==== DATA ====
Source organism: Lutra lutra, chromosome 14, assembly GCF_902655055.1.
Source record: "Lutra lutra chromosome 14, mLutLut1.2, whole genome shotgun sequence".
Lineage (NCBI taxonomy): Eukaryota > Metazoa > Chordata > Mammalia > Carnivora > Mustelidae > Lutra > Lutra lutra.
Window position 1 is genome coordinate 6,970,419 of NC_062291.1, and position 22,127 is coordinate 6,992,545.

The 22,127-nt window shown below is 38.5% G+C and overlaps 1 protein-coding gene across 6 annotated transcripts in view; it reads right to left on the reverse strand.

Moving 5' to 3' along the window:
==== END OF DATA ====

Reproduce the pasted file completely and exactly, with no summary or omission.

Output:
Source organism: Lutra lutra, chromosome 14, assembly GCF_902655055.1.
Source record: "Lutra lutra chromosome 14, mLutLut1.2, whole genome shotgun sequence".
Lineage (NCBI taxonomy): Eukaryota > Metazoa > Chordata > Mammalia > Carnivora > Mustelidae > Lutra > Lutra lutra.
Window position 1 is genome coordinate 6,970,419 of NC_062291.1, and position 22,127 is coordinate 6,992,545.

The 22,127-nt window shown below is 38.5% G+C and overlaps 1 protein-coding gene across 6 annotated transcripts in view; it reads right to left on the reverse strand.

Moving 5' to 3' along the window: